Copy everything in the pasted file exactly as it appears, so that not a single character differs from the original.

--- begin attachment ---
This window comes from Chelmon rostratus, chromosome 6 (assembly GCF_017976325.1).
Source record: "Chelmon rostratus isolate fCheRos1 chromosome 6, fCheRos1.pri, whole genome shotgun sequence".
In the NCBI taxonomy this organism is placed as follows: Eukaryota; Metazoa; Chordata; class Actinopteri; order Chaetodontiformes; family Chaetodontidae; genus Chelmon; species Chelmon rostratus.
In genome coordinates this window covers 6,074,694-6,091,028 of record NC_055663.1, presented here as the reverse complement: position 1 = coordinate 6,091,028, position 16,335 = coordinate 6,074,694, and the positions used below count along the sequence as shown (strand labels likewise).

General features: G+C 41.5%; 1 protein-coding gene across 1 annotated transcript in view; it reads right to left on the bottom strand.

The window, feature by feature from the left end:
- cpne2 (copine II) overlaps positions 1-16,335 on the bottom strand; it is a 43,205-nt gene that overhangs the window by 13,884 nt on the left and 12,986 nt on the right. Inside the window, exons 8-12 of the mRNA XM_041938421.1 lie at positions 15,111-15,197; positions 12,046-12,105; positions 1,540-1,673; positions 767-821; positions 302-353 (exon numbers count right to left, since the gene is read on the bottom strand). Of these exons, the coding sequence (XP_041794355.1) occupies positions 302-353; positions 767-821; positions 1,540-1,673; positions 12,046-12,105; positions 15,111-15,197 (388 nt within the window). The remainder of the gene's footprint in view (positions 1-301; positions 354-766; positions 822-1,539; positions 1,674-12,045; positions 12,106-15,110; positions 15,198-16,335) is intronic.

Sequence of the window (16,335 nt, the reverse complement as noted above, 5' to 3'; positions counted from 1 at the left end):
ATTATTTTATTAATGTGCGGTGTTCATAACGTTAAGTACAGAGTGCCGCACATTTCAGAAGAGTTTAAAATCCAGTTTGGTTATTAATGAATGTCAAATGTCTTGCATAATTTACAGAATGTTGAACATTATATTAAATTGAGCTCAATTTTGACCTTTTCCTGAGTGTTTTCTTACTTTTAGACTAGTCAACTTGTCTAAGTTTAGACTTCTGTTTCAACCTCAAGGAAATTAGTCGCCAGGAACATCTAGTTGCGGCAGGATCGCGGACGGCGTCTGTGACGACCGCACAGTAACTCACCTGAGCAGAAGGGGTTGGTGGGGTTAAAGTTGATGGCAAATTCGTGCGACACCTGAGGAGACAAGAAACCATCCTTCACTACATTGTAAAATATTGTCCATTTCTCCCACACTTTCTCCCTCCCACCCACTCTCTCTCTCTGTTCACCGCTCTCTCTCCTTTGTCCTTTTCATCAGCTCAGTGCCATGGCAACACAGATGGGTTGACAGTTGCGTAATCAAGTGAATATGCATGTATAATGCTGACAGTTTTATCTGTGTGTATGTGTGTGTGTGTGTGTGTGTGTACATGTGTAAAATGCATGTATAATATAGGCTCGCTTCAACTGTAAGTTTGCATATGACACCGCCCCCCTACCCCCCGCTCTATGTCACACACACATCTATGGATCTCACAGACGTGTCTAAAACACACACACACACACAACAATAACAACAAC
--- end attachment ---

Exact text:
This window comes from Chelmon rostratus, chromosome 6 (assembly GCF_017976325.1).
Source record: "Chelmon rostratus isolate fCheRos1 chromosome 6, fCheRos1.pri, whole genome shotgun sequence".
In the NCBI taxonomy this organism is placed as follows: Eukaryota; Metazoa; Chordata; class Actinopteri; order Chaetodontiformes; family Chaetodontidae; genus Chelmon; species Chelmon rostratus.
In genome coordinates this window covers 6,074,694-6,091,028 of record NC_055663.1, presented here as the reverse complement: position 1 = coordinate 6,091,028, position 16,335 = coordinate 6,074,694, and the positions used below count along the sequence as shown (strand labels likewise).

General features: G+C 41.5%; 1 protein-coding gene across 1 annotated transcript in view; it reads right to left on the bottom strand.

The window, feature by feature from the left end:
- cpne2 (copine II) overlaps positions 1-16,335 on the bottom strand; it is a 43,205-nt gene that overhangs the window by 13,884 nt on the left and 12,986 nt on the right. Inside the window, exons 8-12 of the mRNA XM_041938421.1 lie at positions 15,111-15,197; positions 12,046-12,105; positions 1,540-1,673; positions 767-821; positions 302-353 (exon numbers count right to left, since the gene is read on the bottom strand). Of these exons, the coding sequence (XP_041794355.1) occupies positions 302-353; positions 767-821; positions 1,540-1,673; positions 12,046-12,105; positions 15,111-15,197 (388 nt within the window). The remainder of the gene's footprint in view (positions 1-301; positions 354-766; positions 822-1,539; positions 1,674-12,045; positions 12,106-15,110; positions 15,198-16,335) is intronic.

Sequence of the window (16,335 nt, the reverse complement as noted above, 5' to 3'; positions counted from 1 at the left end):
ATTATTTTATTAATGTGCGGTGTTCATAACGTTAAGTACAGAGTGCCGCACATTTCAGAAGAGTTTAAAATCCAGTTTGGTTATTAATGAATGTCAAATGTCTTGCATAATTTACAGAATGTTGAACATTATATTAAATTGAGCTCAATTTTGACCTTTTCCTGAGTGTTTTCTTACTTTTAGACTAGTCAACTTGTCTAAGTTTAGACTTCTGTTTCAACCTCAAGGAAATTAGTCGCCAGGAACATCTAGTTGCGGCAGGATCGCGGACGGCGTCTGTGACGACCGCACAGTAACTCACCTGAGCAGAAGGGGTTGGTGGGGTTAAAGTTGATGGCAAATTCGTGCGACACCTGAGGAGACAAGAAACCATCCTTCACTACATTGTAAAATATTGTCCATTTCTCCCACACTTTCTCCCTCCCACCCACTCTCTCTCTCTGTTCACCGCTCTCTCTCCTTTGTCCTTTTCATCAGCTCAGTGCCATGGCAACACAGATGGGTTGACAGTTGCGTAATCAAGTGAATATGCATGTATAATGCTGACAGTTTTATCTGTGTGTATGTGTGTGTGTGTGTGTGTGTGTACATGTGTAAAATGCATGTATAATATAGGCTCGCTTCAACTGTAAGTTTGCATATGACACCGCCCCCCTACCCCCCGCTCTATGTCACACACACATCTATGGATCTCACAGACGTGTCTAAAACACACACACACACACAACAATAACAACAAC